(B4) SysGMM QoG

(B5) GMM QoG

(B6) SysGMM QoG

Lag length

2, 3

2, 3

2, 4

2, 4

2, 5

2, 5

Diversification

− .019*

− .008*

− .020**

− .007*

− .022**

− .009*

(.011)

(.004)

(.010)

(.004)

(.009)

(.005)

ln GDP per capita

− .027

− .005

− .031

− .003

− .021

− .005

(.022)

(.005)

(.007)

(.006)

(.021)

(.006)

Democracy

− .003

− .009*

− .002

− .007

− .004

− .009

(.007)

(.005)

(.007)

(.005)

(.006

(.005)

Democracy sq.

.000

.001*

.000

.001

.000

.001

(.001)

(.000)

(.001)

(.000)

(.001)

(.001)

Oil rent

− .001

.001

− .001

.000

.000

.001

(.001)

(.001)

(.001)

(.000)

(.001)

(.001)

Latitude

 

.038

 

.039*

 

.039

 

(.026)

 

(.023)

 

(.026)

Ethnic

 

− .035

 

− .031

 

− .037

Fractionalization

 

(.024)

 

(.022)

 

(.025)

Legal origin dummies

X

X

X

X

X

X

No. of LDVs

3

3

3

3

3

3

No. of country-years

2369

2442

2369

2442

2369

2442

No. of countries

111

108

111

108

111

108

No. of instruments

38

52

44

58

50

64

AR(2) AB score

− .91

− .26

− .87

− .41

− 1.29

− .80

p value

.363

.796

.385

.680

0 .199

.423

Hansen test chi-square

6.18

13.36

9.61

16.15

21.52

25.35

p value

.404

.421

.650

.647

.254

.443

All independent variables are lagged one year (t−1). Maximum time series extends from 1984 to 2010. Dependent variable: QoG = ICRG QoG. Robust standard errors in parenthesis

*p < .10; **p < .05; ***p < .01

Does Economic Diversification Correlate with Institutional Quality?

In Table 1, country fixed effects are used throughout, looking only at within-country changes which helps to deal with the problems associated with the fact that the observations (country-year) are not independent, and helps to control for country-specific time-invariant factors. This makes theoretical sense as well, while export diversification is likely more exogenous than is domestic diversification, it will still be influenced by unobserved country-specific factors. I also lag the independent variables, leaving one year between the hypothesized cause and the expected effect.4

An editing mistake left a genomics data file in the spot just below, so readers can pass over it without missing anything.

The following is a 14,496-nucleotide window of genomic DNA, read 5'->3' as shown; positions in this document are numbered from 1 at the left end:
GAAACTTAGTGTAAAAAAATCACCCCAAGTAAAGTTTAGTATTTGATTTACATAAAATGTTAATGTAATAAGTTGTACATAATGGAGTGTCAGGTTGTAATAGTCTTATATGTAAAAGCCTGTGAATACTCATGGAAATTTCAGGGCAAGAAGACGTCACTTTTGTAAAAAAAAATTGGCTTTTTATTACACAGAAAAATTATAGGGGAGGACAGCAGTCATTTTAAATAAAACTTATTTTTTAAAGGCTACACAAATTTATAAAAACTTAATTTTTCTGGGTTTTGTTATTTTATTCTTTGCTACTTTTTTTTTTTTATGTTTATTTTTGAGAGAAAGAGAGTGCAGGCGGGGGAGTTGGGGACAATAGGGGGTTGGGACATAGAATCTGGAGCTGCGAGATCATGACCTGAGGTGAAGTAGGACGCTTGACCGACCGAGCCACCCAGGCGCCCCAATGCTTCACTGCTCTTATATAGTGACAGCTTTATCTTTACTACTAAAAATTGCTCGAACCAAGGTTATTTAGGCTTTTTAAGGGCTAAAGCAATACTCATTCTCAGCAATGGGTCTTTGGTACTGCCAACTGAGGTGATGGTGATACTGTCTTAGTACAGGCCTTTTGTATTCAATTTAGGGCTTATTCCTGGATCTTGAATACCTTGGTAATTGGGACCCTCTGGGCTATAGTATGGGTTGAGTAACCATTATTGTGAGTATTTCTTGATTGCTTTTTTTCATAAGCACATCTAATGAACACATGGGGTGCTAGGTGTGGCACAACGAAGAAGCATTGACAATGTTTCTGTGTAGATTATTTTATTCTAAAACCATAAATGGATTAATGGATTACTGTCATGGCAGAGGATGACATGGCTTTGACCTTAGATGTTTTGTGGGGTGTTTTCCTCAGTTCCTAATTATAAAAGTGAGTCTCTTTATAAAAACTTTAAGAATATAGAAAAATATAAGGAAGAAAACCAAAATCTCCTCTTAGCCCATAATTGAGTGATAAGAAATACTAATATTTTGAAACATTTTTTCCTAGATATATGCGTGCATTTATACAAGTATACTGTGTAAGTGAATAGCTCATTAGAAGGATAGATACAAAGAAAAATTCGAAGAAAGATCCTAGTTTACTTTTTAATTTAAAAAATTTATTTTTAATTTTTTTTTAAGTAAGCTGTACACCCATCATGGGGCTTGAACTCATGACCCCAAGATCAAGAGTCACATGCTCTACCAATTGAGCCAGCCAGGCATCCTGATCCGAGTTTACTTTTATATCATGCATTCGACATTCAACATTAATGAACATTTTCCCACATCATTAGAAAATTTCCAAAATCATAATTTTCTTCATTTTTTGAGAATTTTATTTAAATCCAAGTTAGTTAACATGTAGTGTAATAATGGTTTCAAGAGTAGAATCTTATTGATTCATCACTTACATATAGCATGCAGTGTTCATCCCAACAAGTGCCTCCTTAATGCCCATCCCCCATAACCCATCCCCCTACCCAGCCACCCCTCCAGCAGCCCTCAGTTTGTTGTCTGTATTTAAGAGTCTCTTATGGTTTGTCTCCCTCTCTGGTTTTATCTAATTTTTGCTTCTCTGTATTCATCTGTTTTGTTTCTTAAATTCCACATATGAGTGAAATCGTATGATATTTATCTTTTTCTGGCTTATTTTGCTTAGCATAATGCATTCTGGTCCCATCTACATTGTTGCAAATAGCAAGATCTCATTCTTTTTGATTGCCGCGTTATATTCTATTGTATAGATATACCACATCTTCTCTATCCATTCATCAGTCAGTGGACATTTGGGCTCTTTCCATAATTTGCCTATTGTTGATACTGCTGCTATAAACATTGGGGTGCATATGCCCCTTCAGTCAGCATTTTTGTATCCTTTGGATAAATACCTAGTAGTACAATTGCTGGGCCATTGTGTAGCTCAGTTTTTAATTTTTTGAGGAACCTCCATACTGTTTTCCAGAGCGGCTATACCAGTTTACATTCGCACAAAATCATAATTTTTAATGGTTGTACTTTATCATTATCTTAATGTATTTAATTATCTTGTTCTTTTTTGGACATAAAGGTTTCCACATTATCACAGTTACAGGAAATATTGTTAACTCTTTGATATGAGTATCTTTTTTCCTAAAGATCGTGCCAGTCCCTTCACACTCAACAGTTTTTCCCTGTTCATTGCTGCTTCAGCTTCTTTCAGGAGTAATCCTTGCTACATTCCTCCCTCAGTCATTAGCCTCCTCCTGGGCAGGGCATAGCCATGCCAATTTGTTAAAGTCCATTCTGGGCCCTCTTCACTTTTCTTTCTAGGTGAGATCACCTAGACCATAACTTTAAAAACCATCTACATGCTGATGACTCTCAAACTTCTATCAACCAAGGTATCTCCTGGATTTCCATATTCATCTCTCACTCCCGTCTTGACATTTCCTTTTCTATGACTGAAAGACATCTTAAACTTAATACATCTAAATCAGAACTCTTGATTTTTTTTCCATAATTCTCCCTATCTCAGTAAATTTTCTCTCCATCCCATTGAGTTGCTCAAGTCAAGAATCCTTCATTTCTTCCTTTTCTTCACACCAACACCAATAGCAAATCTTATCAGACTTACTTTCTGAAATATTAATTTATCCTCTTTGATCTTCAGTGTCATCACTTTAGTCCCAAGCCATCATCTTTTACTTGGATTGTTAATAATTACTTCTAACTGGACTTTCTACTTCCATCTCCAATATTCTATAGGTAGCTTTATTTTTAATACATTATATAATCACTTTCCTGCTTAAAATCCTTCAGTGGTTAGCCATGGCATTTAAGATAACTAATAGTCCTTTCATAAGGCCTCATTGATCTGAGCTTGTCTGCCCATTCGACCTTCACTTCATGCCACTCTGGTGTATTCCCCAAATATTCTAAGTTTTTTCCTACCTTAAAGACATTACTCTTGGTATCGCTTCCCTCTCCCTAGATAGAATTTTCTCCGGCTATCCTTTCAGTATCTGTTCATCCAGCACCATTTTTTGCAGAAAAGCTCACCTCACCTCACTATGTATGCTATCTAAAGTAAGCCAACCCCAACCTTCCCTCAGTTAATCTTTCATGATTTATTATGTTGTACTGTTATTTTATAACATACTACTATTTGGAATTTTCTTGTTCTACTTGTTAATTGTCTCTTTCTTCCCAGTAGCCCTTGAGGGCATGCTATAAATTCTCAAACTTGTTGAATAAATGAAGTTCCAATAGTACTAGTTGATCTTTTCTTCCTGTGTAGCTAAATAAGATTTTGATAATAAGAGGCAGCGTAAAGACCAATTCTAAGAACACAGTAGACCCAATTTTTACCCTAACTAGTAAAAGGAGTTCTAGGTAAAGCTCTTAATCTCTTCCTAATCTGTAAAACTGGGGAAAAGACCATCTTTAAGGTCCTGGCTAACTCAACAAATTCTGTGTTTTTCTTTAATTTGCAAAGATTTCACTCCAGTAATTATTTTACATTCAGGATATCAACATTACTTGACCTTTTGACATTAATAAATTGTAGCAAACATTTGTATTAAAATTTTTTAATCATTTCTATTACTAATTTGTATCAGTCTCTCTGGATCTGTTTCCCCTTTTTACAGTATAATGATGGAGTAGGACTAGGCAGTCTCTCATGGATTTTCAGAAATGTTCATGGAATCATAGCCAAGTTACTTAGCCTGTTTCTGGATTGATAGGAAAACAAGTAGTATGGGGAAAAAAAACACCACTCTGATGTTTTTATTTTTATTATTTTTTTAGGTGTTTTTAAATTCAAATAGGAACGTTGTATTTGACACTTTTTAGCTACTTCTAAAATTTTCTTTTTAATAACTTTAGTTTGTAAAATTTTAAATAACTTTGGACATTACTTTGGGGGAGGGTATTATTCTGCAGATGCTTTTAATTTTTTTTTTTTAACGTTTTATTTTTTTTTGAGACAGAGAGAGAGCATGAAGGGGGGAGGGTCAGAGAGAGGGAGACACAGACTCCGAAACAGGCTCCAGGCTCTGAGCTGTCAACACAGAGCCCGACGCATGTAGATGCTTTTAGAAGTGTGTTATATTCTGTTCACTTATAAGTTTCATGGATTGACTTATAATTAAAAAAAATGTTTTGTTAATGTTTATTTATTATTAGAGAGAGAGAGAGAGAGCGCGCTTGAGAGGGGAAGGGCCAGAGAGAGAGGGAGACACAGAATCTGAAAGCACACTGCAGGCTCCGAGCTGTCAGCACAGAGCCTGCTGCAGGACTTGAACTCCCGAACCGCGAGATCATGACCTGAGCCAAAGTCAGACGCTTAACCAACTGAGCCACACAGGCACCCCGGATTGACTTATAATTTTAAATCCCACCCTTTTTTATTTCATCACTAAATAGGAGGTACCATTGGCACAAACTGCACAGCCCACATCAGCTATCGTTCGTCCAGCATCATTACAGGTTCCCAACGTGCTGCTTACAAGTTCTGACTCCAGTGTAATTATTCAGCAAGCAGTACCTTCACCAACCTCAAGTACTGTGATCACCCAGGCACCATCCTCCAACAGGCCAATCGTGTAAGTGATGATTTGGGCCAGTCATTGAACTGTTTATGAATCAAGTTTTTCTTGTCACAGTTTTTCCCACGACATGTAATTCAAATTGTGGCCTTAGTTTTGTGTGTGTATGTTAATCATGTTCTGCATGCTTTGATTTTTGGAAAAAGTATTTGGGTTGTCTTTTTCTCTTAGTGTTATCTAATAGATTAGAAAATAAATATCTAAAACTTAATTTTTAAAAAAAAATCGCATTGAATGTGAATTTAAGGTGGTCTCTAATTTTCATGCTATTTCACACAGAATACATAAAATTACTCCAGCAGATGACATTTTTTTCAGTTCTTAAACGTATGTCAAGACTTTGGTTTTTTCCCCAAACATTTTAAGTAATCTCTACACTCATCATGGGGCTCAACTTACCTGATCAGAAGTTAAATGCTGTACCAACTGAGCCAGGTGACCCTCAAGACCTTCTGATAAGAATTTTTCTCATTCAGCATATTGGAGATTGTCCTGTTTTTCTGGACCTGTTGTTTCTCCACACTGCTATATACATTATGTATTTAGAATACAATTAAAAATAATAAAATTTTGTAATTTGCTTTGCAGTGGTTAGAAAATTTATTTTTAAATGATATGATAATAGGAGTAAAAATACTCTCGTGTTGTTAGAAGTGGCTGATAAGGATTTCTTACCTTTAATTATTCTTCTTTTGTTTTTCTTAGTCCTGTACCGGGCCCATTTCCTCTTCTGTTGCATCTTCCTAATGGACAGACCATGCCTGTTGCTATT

To correct for problems with panel heteroscedasticity, I use panel-corrected standard errors (PCSE) in models A1–A4 and A9–A11, and to account for problems associated with autocorrelation, lags of the dependent variable (LDV) are included in all models (Beck and Katz 1995). The problem with autocorrelation is that previous values of a variable explain later values; in this case, previous institutional quality has some impact on future institutional quality. We can expect autocorrelation based on most theories of institutions as these often rely on concepts of path dependency or virtuous circles (e.g., Acemoglu and Robinson 2012) in which initial moves in one direction lead to more moves in the same direction. Having used a Lagrange multiplier test (Beck and Katz 2011) to examine the autocorrelation, I use two LDVs to account for this path dependency.

As the relationship of interest here concerns economic factors, there is a risk that globalization might affect the results. To account for this and other global trends, time is included as a control variable. With the necessary adjustments, the final specification can be written in the following way.
$$ {QoG}_{i,t}={\alpha}_{\iota }+{\beta}_1{DivCon}_{i,t-1}+{\beta}_2{Controls}_{i,t-1}+{\beta}_3 Global\ trend+{\beta}_4{QoG}_{i,t-1}+{\beta}_5{QoG}_{i,t-2}+{\varepsilon}_{\iota, \tau } $$

QoGi,t is the index of institutional quality in year t, for country i. Country fixed effects are denoted by αι and the coefficient of interest is β1 which are various measures of diversification of the economy. Finally, β4 and β5 are the lagged dependent variables.